Stop Fearing Feedback and Start Growing

As a leader, feedback is essential.  

It tells us what makes us effective, unique, and compelling, so that we can continue to grow in those areas.  It also makes us aware of behaviors and attitudes that detract from our leadership effectiveness, so that we can open them up to examination and, if we’re willing, change.

Seeking out feedback is also a vulnerable, courageous act.  And so often, we let our fears take over and block us from getting feedback that is meaningful and useful.

So what do you do about it?

Check out my 1-2 punch that will help you to you overcome your fear and seek out feedback that will help you to grow and develop as a leader.

1.  Expect that your ego will try to hijack the feedback process 

Feedback.

As you say the word to yourself, what do you notice?  Go ahead, read it again…

Maybe a little tension?  Anxiety?  Insecurity?  Fear?  Nausea?

Yup, that’s your ego talking.  Feedback is your ego’s worst enemy, because it has the potential to illuminate your true self and deconstruct the false self-identity the ego has created.  So, that ego of yours is going to do everything to try to hijack the feedback process.

How do you know your ego has taken over?  Here are some telltale signs:

  • You continue to feel anxious, fearful, or sick to your stomach
  • You are completely resistant to feedback, and you have convinced yourself that seeking out feedback would be pointless/too hard/too painful
  • When you receive feedback, your tendency is to blame and deny: “Who would say that about me??  I don’t do that!”
  • You give all of your energy to the constructive (you will call it negative) feedback, and you begin to feel guilty, unworthy, and ashamed
  • If you notice any of the above, great!!  That’s the first step – recognizing your ego is in the driver’s seat.  It also means you’re human and completely normal, so resist that urge to judge or get down on yourself (that will only reinforce your ego).

2.  Try one of these tactics to release your ego’s grip

Now that you know how to spot your ego, also know that you have the ability to shake it.

Try out one of these tactics to release your ego and connect to the part of yourself that will be more open, confident, and creative throughout the feedback process.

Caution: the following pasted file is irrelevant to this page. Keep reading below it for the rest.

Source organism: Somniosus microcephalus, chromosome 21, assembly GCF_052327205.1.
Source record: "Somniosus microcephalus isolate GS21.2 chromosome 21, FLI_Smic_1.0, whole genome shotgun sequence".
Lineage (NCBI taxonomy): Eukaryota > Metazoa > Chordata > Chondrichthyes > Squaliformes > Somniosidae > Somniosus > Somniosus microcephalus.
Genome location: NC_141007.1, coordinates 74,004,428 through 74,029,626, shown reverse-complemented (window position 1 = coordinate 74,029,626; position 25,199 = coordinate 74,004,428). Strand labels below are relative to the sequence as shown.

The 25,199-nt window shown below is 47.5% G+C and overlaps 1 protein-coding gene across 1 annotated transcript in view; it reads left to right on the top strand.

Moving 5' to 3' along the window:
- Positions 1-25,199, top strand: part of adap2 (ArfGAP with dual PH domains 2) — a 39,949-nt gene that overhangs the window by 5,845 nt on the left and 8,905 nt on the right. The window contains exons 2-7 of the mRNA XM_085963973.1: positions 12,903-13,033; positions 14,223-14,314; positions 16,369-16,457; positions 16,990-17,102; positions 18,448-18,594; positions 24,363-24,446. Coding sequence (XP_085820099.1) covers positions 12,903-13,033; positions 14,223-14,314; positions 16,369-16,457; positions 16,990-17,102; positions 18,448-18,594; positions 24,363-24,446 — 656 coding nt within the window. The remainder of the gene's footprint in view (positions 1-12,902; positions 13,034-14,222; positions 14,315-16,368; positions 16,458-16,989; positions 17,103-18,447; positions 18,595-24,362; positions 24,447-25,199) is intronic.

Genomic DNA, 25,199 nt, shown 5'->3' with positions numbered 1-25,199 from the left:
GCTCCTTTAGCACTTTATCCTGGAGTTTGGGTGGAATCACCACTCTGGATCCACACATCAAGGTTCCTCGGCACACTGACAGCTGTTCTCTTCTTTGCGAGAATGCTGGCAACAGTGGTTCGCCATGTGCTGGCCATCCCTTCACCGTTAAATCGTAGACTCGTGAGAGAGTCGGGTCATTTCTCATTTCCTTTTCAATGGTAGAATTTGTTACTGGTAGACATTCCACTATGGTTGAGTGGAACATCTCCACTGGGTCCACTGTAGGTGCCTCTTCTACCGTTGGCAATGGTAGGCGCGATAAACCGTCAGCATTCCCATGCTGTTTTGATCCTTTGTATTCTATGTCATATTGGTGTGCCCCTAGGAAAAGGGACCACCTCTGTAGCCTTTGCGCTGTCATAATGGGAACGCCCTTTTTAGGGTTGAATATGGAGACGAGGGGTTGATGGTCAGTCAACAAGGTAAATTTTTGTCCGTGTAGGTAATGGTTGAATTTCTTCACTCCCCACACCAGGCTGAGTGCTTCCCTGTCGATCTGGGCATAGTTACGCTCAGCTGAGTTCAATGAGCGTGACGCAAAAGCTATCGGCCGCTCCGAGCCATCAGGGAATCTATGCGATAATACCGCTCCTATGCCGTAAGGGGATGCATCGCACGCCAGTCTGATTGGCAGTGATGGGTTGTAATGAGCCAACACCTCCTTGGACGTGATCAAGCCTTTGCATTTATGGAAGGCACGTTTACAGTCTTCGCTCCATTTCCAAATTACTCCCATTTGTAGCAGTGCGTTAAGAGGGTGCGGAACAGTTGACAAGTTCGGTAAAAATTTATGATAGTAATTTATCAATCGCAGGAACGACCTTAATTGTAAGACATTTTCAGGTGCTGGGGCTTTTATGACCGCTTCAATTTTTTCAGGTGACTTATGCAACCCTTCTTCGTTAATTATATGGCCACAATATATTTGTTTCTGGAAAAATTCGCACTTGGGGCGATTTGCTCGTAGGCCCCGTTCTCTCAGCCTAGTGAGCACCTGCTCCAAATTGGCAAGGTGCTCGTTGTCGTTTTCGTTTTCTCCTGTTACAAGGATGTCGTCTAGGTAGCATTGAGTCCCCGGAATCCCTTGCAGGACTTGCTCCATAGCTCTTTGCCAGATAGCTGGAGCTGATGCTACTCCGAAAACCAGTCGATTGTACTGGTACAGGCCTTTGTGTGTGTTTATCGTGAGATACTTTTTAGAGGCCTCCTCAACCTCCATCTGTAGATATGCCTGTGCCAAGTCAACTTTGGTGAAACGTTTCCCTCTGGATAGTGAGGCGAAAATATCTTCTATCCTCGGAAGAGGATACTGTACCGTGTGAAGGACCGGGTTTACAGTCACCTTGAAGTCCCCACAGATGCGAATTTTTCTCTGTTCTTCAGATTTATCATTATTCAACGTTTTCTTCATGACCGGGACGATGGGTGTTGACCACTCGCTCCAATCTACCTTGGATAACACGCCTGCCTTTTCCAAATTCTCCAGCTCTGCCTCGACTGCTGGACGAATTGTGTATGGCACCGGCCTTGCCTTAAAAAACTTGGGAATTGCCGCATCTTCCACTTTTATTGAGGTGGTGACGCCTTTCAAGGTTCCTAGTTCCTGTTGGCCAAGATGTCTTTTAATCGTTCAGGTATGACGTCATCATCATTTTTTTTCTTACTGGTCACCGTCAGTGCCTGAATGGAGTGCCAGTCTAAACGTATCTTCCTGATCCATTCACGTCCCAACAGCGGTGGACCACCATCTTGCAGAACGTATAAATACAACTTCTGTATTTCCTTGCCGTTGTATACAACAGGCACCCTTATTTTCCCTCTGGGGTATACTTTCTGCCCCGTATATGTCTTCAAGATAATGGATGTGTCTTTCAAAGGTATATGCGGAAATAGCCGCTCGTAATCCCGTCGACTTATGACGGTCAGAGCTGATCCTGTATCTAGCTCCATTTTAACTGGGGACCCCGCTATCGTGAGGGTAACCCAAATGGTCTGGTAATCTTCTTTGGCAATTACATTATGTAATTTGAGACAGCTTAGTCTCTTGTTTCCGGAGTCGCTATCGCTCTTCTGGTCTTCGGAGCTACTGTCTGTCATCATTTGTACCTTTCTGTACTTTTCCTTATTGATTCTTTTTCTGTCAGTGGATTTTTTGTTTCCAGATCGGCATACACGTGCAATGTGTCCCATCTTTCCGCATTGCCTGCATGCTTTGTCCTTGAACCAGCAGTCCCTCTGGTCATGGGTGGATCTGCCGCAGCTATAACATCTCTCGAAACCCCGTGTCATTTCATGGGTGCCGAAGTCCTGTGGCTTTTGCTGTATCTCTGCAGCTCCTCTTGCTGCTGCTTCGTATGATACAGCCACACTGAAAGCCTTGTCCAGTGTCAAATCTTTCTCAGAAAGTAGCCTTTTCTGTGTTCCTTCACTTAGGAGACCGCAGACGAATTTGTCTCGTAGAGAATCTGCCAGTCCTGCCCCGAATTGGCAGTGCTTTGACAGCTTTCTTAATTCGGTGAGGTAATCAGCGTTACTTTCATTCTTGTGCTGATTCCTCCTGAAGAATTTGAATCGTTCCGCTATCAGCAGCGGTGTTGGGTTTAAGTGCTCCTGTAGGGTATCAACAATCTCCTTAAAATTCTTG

Be willing to laugh at it!  Take some time to analyze your fear, and you will likely realize that your ego has twisted some insane story to make you feel irrationally, even deathly, fearful of feedback.  How crazy is your ego’s story?  Maybe you think that if you get feedback nobody will like you, or you’ll lose your job, or you’ll realize how stupid/ugly/ineffective/useless you really are?  Call up a friend, talk it through, and laugh at how silly your fear-based story is!

Remind yourself why it’s worth seeking out feedback.  Because you are a leader.  Because you are committed to learning and growing.  Because there are lots of things that make you unique and brilliant, and you want to know what those are.  Because the only way to truly understand the impact you’re having on people (intended and unintended), is to ask.  Feedback is a means to an end, and the goal is for you to become a more effective and fulfilled leader.  That sounds worth it to me.

Breathe. And Breathe again.  Know that your ego is a tricky son of a gun, and he’s going to keep trying to take control of the feedback process. Whenever you notice fear, anxiety, self-doubt creeping in, just acknowledge it and breathe.  Your breath will help to calm you, release the emotional reaction, and return you to a more grounded, open, and powerful place.

Now that you’re down with the 1-2 punch, I would love to hear from you.

Which specific tactic from today’s blog will help you overcome your fear and seek out useful, meaningful feedback?

And if you’re up for a challenge, I’ve got one for you!  Over the next week, ask 3 people who care about you, for feedback.  Ask them: When I’m at my best, what strengths do I demonstrate?  What would you like to see more of from me as a leader?  And anything else your curious about!

And for bonus points, let us know what you find out in the comments section below.

As always, thank you so much for reading and sharing!

Best,
Jen